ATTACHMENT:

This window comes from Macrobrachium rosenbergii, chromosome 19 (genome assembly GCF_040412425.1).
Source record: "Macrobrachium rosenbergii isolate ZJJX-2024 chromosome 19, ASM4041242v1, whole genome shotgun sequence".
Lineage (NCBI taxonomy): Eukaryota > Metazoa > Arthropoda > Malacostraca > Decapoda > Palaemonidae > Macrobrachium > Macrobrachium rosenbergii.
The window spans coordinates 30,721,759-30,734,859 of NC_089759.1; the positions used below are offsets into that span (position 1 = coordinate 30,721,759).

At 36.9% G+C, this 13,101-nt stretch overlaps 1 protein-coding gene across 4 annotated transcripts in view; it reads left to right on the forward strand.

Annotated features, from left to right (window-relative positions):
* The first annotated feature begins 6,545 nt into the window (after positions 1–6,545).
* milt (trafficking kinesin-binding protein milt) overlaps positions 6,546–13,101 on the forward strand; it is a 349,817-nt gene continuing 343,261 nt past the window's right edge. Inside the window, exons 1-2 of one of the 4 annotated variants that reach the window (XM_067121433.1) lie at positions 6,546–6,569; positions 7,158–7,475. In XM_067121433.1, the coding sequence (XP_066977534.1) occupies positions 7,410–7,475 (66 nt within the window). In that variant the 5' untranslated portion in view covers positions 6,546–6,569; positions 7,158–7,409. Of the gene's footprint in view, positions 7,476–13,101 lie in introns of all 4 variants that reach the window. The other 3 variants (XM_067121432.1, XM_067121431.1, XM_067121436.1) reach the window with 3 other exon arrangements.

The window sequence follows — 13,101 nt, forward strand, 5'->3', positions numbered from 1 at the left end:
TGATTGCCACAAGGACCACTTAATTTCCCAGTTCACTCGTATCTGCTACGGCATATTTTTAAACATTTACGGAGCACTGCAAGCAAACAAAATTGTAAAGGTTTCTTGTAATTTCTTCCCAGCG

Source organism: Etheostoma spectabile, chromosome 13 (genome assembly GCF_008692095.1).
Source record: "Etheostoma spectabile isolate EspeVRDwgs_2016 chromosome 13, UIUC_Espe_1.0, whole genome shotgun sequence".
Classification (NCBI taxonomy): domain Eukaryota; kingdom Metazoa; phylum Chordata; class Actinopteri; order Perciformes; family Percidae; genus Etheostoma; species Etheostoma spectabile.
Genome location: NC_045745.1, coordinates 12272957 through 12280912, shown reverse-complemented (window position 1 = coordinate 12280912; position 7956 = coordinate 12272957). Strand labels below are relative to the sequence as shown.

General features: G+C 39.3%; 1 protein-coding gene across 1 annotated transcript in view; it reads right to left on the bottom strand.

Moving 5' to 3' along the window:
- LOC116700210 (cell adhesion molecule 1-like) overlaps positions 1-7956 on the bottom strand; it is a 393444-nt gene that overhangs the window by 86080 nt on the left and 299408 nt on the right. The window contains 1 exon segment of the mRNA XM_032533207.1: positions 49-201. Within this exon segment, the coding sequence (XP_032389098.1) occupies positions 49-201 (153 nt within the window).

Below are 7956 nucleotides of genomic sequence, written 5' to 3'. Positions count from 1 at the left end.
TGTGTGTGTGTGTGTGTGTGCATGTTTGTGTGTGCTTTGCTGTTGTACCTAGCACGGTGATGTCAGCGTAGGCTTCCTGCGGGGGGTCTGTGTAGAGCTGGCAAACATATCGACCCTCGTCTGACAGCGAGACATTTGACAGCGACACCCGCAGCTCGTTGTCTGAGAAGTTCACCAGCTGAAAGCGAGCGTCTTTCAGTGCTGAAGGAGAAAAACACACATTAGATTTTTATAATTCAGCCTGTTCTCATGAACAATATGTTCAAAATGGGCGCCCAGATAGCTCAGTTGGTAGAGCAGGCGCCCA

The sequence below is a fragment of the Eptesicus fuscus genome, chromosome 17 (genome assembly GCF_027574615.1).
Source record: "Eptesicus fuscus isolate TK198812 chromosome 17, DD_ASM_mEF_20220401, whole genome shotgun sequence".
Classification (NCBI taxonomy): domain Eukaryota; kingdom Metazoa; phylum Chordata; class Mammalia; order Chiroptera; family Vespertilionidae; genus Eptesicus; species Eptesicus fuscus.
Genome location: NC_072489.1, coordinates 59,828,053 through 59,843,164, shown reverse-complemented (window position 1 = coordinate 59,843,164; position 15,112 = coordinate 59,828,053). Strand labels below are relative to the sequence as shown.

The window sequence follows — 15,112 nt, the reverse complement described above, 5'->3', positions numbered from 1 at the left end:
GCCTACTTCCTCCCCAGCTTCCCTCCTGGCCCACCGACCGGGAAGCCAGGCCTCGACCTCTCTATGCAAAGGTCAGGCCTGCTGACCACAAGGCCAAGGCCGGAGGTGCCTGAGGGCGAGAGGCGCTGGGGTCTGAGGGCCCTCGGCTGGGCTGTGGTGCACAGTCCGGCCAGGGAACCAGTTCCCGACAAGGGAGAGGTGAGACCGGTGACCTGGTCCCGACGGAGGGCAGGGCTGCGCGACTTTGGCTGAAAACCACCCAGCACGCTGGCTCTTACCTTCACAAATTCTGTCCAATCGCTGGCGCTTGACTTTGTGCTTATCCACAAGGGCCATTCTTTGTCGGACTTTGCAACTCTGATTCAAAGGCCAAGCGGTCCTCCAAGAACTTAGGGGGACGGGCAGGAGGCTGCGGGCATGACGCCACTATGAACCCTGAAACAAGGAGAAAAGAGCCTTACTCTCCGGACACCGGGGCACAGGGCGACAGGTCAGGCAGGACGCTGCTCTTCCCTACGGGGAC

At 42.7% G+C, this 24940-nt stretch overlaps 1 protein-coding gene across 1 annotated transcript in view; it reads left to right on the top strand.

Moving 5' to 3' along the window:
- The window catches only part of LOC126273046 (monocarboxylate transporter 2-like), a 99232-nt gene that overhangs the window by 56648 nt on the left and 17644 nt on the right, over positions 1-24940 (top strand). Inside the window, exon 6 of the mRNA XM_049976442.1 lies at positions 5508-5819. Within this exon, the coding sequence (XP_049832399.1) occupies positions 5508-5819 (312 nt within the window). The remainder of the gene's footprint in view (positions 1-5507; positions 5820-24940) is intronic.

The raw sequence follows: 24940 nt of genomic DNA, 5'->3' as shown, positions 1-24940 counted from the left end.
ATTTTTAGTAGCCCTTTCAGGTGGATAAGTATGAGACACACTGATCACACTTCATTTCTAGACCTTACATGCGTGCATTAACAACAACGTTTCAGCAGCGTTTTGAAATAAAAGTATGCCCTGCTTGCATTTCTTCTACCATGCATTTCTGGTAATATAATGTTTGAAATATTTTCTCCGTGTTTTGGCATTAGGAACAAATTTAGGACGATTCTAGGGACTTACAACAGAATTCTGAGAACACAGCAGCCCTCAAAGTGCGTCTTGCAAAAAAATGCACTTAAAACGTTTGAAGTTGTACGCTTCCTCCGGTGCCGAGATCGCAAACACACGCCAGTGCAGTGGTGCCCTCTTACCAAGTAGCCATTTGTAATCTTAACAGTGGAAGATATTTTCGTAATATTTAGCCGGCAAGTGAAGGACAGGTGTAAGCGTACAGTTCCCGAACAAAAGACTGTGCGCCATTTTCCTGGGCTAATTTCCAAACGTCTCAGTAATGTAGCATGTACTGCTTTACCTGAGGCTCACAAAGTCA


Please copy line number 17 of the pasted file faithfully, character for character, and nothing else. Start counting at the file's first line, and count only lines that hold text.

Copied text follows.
- LOC116700210 (cell adhesion molecule 1-like) overlaps positions 1-7956 on the bottom strand; it is a 393444-nt gene that overhangs the window by 86080 nt on the left and 299408 nt on the right. The window contains 1 exon segment of the mRNA XM_032533207.1: positions 49-201. Within this exon segment, the coding sequence (XP_032389098.1) occupies positions 49-201 (153 nt within the window).